Insights

What NOT to do with sales compensation in 2020

This post is authored by Ajay Joshi, ECS Partner. Find out more about Ajay here and the deep range of the ECS team’s sales expertise and experience here

Are you unsure of what to do with your sales compensation plans in 2020?

You’re not alone. Many businesses share your predicament during these times of uncertainty. During the first half of the year, many organizations decided to wait for the dust to settle before making any adjustments to incentive pay structures.

As we enter the fourth quarter of the year, we find that the dust has not yet settled. In fact, a recent WorldatWork/SalesGlobe survey showed that most sales teams will not meet quotas in 2020.  As companies decide how to respond this year, and look toward planning for 2021, here is a list of five mistakes to avoid:

  1. Continue to wait and see and assume you can address shortfalls through year-end adjustments. Pushing off decision making might have seemed reasonable in March and April, but given what is known now about the extended nature of the pandemic, you need to act now. Not doing so can be disastrous to your bottom line and to the morale of your sales team.  Use your re-forecasted demand to develop new targets for year-end, as you continue to manage costs and protect your bottom line.
  2. Only incentivize closing. With buyers delaying capital purchases, closing deals might be much harder this year than in 2019. Even with extended sales cycles, you need to keep your sales team energized and motivated. Consider adding payouts for meeting business-aligned KPIs, which can include adding new pipeline opportunities, R&D project signups, and account expansion. They will all contribute to the long term viability of your business, well past the pandemic.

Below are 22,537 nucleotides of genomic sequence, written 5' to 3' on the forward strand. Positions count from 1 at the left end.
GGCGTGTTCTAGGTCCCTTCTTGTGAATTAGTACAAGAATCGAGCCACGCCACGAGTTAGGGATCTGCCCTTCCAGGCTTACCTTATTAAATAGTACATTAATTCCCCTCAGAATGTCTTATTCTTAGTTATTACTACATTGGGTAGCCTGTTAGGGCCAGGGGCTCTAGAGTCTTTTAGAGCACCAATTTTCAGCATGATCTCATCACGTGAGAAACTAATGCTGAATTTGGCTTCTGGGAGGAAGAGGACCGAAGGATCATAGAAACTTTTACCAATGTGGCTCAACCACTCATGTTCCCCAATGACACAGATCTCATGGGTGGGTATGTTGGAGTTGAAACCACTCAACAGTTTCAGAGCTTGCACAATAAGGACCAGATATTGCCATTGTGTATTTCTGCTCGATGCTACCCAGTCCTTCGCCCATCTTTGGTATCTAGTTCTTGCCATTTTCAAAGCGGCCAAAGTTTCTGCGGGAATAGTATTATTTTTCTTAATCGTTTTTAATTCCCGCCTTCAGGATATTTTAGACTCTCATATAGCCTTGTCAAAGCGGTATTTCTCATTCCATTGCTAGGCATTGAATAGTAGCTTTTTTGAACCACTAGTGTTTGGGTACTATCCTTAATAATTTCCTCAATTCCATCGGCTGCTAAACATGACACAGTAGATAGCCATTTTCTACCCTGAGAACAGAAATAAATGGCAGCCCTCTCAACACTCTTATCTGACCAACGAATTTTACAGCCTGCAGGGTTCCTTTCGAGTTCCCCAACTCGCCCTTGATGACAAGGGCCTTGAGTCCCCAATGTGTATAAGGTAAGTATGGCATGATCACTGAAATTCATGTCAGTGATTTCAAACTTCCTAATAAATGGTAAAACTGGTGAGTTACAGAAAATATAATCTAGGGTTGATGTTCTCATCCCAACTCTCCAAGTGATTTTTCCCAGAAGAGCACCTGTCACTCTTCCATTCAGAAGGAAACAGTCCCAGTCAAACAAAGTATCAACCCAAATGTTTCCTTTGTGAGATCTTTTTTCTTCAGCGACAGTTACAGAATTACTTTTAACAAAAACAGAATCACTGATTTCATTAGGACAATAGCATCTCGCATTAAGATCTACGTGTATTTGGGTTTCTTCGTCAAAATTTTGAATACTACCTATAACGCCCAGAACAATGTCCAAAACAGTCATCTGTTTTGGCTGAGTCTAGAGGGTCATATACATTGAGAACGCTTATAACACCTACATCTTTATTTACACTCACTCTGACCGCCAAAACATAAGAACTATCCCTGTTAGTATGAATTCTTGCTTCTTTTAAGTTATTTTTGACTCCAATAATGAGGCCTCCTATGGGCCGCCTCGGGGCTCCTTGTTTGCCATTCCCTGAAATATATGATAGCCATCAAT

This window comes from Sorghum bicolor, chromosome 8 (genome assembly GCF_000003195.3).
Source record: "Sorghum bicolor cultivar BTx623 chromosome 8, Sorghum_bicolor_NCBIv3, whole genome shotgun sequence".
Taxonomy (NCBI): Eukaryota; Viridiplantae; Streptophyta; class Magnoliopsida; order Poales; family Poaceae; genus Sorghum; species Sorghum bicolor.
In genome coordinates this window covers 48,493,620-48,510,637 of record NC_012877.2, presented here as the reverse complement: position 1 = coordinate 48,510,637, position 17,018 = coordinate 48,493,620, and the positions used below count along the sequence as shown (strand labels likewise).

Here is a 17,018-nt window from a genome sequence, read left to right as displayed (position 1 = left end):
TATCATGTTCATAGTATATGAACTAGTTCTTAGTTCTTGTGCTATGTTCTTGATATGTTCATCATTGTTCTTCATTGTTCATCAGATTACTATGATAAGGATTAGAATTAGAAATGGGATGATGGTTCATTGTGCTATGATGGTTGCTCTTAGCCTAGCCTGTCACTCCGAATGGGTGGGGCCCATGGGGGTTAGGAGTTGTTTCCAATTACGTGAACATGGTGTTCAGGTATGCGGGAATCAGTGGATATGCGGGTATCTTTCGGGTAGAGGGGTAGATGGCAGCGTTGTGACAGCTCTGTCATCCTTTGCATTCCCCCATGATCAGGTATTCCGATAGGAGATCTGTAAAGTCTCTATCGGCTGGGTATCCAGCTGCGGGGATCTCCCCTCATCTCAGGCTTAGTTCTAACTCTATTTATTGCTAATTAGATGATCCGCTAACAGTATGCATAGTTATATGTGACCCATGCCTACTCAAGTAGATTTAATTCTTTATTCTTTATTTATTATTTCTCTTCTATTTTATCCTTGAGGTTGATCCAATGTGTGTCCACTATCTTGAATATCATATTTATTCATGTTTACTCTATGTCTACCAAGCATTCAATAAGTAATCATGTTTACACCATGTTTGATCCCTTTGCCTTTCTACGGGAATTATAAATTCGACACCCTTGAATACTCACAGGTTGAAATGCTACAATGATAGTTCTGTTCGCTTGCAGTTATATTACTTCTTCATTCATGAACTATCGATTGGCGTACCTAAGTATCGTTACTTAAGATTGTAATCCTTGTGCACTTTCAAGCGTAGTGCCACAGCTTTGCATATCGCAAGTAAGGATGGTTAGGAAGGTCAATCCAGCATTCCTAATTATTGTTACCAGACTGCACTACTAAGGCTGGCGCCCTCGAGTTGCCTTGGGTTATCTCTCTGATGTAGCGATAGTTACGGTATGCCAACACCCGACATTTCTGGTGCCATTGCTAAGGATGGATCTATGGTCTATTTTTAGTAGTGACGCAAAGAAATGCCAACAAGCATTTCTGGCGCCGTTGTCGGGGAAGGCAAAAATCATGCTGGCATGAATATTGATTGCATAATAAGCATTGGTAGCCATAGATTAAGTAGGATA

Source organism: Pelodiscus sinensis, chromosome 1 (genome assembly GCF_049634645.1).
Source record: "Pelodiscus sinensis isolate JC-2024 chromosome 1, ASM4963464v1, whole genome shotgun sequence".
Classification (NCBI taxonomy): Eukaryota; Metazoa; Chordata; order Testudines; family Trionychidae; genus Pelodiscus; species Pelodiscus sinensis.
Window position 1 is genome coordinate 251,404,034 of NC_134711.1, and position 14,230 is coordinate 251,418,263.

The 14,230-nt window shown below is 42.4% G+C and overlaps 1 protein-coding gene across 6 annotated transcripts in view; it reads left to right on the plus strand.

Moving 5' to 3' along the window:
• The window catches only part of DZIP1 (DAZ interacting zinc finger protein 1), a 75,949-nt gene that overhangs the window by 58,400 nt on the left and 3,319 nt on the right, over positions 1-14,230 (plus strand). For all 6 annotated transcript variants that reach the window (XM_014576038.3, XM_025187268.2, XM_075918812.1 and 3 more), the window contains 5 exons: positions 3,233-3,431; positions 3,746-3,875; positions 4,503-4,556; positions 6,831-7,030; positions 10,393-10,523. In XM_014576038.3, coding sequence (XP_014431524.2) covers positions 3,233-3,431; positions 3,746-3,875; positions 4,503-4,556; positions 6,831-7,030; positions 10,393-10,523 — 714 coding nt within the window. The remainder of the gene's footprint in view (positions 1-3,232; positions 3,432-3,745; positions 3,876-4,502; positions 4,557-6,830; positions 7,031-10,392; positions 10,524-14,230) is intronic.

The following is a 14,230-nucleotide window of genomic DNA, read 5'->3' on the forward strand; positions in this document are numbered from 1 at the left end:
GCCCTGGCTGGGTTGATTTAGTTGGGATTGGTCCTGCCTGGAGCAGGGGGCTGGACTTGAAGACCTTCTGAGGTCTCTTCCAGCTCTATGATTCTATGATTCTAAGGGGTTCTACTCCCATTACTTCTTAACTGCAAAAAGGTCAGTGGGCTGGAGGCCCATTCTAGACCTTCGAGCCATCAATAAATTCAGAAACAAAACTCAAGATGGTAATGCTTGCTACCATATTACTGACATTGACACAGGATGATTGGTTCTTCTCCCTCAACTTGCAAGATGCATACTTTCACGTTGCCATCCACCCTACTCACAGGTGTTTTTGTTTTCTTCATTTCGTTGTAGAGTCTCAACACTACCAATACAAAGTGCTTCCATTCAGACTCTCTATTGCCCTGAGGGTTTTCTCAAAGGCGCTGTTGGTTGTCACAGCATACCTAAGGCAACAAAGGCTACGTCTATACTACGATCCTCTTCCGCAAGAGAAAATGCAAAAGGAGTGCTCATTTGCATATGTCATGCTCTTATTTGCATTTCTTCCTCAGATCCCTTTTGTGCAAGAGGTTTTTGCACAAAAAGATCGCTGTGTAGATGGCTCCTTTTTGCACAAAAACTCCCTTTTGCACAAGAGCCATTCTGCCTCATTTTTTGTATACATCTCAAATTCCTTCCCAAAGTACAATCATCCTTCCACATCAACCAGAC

3. Plan in a vacuum. Your incentive plan needs to be reviewed by more than Finance and HR. Confirm that your sales quota targets and timing align with your supply chain’s ability to produce efficiently and deliver on time. Also, it is important for your Sales team to buy into your revenue and headcount plans to ensure they have the ability to deliver. Finally, communicate your business plans openly and frequently across all levels of your organization.
  4. Not consider all alternatives. Many sellers are worried about their compensation and their jobs this year. While making them whole might not be financially feasible, you can meet them in the middle by lowering first-dollar thresholds, changing the slope of the payout curve, temporarily adjusting the pay mix, and increasing non-recoverable draw amounts. Your actions during this time will dictate the loyalty you receive when the economy picks up again.
  5. Use a one size fits all approach. It is important to take into account the variation in territories, customers and markets when determining quotas for 2021. While the economy is experiencing a general recession, there are several market verticals that are growing today (e-retail, food manufacturing and home repair). There are also significant geographic differences, as shown by this BLS study. Adjust your payout curves, thresholds, and caps based on these realities.

Planning your incentive structure during these tumultuous times is no easy task. We are available to help and can discuss your options and answer any questions you have. Reach out to Ajay Joshi – email him at ajoshi@thinkempirical.com, and connect with him on LinkedIn here. He’s a wealth of information and ideas, and a tremendous resource!